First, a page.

Foreign investment flowed in, new regulations were issued and new technologies were tested first in these areas－later spreading to other parts of the country, contributing to the fast growth of China's economy over the years.
Observers see the establishment of pilot FTZs as a new move for China to push ahead reform and opening-up in a new domestic and external environment.
Compared with special economic zones, pilot FTZs aim to achieve mutual benefit and enable the country to participate in global economic cooperation and competition at a higher level, Luo Qinghe, a professor with Shenzhen University, wrote in a research paper.
A raft of measures have been taken for pilot FTZs to create a more investor-friendly business environment in support of fair competition.
The negative list for foreign investment, for instance, has been shortened in pilot FTZs to broaden market access. Over the past five years, the negative list has been shortened from 190 to 45 items in the Shanghai Pilot FTZ.
The Liaoning Pilot FTZ, the only pilot FTZ in Northeast China, upgraded the processes for examination and approval in the port of Dalian to facilitate the circulation of goods, with the cost for customs clearance slashed by 10 percent.
"After introducing pilot FTZs, the competition between local governments has gradually shifted from GDP growth to reforms," said Yin Chen, a researcher at Fudan University in Shanghai.
So far, around 123 measures first tested in pilot FTZs have been gradually promoted and adopted nationwide, and more new reform measures will be made, according to the Ministry of Commerce.
Tourists buy goods at a duty-free shop in Sanya, Hainan Province, on Oct. 4. (Photo/China News Service)
China's FTZs (2013-18)－five years of milestones
?Sept. 29, 2013: China establishes its first pilot FTZ in Shanghai, a global financial hub.
?Sept. 30, 2013: China first pilots a "negative list" in the Shanghai FTZ with 190 items on it, allowing foreign investment in all fields apart from those named.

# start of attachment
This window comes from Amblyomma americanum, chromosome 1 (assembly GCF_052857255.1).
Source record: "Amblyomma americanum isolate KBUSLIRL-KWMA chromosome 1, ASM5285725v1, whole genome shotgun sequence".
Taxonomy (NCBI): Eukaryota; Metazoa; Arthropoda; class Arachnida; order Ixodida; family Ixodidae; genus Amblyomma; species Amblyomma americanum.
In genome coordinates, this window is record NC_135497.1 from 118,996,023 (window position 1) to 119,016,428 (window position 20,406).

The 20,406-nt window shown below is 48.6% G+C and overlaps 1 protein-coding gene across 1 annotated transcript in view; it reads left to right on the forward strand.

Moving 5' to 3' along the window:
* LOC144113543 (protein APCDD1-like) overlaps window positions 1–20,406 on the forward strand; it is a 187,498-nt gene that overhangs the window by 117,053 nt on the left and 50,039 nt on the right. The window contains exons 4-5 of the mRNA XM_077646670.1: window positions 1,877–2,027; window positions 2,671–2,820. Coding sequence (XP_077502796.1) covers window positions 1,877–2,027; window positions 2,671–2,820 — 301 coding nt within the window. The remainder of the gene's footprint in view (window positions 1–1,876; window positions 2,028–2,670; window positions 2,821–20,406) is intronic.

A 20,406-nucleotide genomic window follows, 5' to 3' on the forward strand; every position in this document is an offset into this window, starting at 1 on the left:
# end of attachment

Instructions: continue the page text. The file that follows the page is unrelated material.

?Nov. 22, 2013: The Shanghai International Energy Exchange is unveiled in the Shanghai FTZ, a key step toward the launch of China's own crude oil futures.
?March 4, 2015: The Shanghai Petroleum and Natural Gas Exchange, a jointly funded platform to prompt oil and gas reform and enhance China's pricing power, is registered within the Shanghai FTZ.
?April 21, 2015: China expands the pilot FTZ practice to three other coastal provincial-level regions: Tianjin, Guangdong and Fujian.
?April 27, 2015: The Shanghai FTZ is enlarged to cover the city's commercial and financial center Lujiazui, and Jinqiao and Zhangjiang districts.
?April 1, 2017: New pilot FTZs are launched in Liaoning, Zhejiang, Henan, Hubei, Sichuan and Shaanxi provinces as well as the Chongqing municipality.
?March 26, 2018: China launches the trading of yuan-denominated crude oil futures on the Shanghai International Energy Exchange in the Shanghai FTZ, the first futures variety on the Chinese mainland open to overseas investment.
?June 30, 2018: China unveils a new negative list for foreign investment in the pilot FTZs, with the number of items cut to 45.
?Oct 10, 2018: The Shanghai FTZ issues the country's first negative list in the service trade field.
?Oct 16, 2018: China rolls out a plan for establishing Hainan as a pilot FTZ, the 12th and largest among its peers.
?Oct. 24, 2018: In an instruction on the development of pilot FTZs, President Xi Jinping calls for building the country's pilot FTZs toward new heights of reform and opening-up in the new era.
?Nov. 5, 2018: In a keynote speech at the opening ceremony of the first China International Import Expo in Shanghai, President Xi Jinping reveals the Shanghai FTZ is to expand, announcing: "(We) will encourage and support bold and creative steps by Shanghai to advance investment and trade liberalization and facilitation so that more of its successful practices may be replicated in other parts of China."